The elections of 2010 were an unqualified success for conservative candidates and the conservative brand. One year hence, and the mid-term euphoria has turned into plodding, pre-presidential election doldrums. Almost literally without doing anything different, President Obama has seen his approval rating climb into the light, and his chances against all Republican comers turn in his favor. This isn’t a prognostication, I’ll not go that far onto the political limb. The game however, as Sherlock might say, is afoot. But how?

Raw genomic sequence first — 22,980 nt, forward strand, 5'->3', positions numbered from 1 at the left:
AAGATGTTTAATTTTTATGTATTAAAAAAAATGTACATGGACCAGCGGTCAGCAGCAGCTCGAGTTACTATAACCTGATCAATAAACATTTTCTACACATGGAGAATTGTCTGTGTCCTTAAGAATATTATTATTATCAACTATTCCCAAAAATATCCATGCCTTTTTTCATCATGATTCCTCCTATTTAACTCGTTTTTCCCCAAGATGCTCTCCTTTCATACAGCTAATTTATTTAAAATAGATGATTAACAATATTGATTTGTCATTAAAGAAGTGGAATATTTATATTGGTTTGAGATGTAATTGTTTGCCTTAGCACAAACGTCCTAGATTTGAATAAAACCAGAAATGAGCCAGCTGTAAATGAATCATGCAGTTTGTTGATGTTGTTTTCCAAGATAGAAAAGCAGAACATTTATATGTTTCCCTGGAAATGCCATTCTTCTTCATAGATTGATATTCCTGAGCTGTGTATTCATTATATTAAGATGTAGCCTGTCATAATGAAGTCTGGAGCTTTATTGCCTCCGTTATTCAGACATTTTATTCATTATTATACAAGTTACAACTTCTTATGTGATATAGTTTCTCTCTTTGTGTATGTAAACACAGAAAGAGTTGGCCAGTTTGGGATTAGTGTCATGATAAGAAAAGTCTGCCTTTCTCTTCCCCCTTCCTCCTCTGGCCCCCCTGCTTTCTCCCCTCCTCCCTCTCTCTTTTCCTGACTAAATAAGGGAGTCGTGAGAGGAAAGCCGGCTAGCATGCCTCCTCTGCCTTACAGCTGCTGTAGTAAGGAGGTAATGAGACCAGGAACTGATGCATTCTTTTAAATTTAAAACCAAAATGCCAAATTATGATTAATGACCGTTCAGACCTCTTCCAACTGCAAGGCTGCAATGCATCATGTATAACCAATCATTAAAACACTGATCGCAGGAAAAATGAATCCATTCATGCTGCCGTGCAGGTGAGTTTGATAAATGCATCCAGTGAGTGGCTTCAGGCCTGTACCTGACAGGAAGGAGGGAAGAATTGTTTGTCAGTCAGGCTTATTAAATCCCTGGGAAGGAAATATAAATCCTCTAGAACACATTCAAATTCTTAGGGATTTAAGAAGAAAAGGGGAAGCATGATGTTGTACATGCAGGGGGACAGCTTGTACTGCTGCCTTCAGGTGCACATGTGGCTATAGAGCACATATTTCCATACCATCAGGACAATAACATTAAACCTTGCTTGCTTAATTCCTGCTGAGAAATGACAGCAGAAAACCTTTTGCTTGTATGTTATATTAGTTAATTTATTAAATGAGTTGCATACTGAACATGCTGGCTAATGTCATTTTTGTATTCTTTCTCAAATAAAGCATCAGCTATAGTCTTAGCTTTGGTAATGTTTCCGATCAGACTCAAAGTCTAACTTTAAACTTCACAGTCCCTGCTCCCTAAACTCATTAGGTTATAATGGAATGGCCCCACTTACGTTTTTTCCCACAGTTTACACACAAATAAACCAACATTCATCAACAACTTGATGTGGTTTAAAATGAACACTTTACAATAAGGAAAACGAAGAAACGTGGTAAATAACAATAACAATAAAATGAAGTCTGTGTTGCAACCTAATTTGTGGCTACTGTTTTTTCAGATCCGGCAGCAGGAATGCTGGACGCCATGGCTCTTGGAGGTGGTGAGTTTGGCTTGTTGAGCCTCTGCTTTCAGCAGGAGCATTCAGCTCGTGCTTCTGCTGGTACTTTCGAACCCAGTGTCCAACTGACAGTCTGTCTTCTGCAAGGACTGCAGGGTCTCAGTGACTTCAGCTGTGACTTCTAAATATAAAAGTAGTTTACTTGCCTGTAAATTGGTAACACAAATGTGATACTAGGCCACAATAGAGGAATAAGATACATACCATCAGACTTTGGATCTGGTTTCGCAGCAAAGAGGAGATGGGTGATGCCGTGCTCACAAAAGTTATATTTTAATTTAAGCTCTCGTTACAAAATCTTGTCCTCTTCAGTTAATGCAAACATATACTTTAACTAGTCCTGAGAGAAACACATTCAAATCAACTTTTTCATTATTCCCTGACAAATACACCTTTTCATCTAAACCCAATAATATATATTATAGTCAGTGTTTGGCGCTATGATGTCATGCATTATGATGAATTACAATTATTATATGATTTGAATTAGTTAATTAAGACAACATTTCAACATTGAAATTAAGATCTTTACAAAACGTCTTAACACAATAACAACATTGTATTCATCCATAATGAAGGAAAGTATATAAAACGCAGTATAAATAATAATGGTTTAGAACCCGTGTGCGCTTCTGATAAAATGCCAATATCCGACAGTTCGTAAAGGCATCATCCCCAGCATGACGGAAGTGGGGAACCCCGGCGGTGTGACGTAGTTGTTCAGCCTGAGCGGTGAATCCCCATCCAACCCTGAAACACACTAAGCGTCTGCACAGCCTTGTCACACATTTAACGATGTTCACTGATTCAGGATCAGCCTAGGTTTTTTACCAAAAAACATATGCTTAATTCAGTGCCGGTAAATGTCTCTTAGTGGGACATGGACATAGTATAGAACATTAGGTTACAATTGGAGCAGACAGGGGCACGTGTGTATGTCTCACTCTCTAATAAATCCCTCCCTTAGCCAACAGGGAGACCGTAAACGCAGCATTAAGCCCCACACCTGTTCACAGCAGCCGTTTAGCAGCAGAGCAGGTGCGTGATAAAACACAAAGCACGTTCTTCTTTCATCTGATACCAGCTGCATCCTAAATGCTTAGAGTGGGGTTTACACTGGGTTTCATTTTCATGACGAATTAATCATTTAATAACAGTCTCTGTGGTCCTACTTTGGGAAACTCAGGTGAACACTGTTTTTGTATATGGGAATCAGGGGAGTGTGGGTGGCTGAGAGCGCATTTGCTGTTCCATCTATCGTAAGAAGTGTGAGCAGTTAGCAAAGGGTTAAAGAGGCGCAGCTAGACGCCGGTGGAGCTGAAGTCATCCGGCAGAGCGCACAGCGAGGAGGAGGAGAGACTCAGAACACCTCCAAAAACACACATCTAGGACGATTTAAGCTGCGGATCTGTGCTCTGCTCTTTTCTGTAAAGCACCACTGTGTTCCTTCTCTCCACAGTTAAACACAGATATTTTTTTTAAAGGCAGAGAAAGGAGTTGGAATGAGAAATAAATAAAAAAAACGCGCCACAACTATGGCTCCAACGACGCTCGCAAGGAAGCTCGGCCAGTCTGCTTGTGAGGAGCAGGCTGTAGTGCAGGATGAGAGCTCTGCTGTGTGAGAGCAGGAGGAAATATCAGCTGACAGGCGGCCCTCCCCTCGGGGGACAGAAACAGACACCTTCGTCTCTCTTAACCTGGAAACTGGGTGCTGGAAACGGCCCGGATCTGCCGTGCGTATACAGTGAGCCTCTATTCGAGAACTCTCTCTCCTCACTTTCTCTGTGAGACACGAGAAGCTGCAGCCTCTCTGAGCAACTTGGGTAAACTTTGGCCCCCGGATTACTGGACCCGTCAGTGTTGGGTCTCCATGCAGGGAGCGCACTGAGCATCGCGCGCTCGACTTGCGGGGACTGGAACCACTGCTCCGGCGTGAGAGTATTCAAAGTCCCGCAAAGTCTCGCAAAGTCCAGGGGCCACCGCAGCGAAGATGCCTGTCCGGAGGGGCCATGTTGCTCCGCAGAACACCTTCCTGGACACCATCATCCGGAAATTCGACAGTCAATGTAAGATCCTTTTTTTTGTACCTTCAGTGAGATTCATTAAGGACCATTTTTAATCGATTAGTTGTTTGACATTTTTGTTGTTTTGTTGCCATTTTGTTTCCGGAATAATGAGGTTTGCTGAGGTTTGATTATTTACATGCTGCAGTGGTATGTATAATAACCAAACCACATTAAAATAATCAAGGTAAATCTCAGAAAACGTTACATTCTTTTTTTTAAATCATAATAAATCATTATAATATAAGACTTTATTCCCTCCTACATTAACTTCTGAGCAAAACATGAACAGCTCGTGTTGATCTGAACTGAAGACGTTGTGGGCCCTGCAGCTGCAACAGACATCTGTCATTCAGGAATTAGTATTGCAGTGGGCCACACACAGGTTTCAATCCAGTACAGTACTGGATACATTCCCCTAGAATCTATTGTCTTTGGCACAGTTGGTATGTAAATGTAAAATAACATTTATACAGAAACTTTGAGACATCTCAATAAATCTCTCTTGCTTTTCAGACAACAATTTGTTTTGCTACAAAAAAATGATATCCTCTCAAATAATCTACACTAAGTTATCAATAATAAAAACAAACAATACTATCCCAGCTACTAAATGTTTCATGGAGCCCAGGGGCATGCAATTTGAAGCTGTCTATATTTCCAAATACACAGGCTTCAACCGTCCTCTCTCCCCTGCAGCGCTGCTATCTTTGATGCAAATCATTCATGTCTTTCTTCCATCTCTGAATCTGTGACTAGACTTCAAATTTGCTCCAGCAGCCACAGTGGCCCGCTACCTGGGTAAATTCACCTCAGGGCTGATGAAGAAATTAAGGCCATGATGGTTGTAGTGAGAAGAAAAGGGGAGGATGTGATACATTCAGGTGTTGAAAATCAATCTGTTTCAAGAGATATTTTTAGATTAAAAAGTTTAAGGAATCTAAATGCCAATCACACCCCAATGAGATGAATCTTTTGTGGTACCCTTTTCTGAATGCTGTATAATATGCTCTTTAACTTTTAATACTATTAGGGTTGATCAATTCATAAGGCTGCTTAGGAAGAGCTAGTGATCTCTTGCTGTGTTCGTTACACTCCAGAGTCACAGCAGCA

The reason for the steady turning, and the reason I feel some empathy towards cherished conservative friends and family, can be found in the first sentence of this column. The elections of 2010 were an unqualified success for the conservative brand. Conservatives have of course long held a convincing advantage over liberals in the brand war (I am sure you know more “progressives” than “liberals”, because conservatives have convinced Americans that “liberal” is a bad word). Branding is a potent tool, and it explains why so many Americans have cast so many votes against their best interests over the last three decades. Here, however, at the beginning of the 21st Century’s second decade, the tool has turned on its master. Republicans, at least those in office or who hold court on our airwaves, have become slaves to the brand.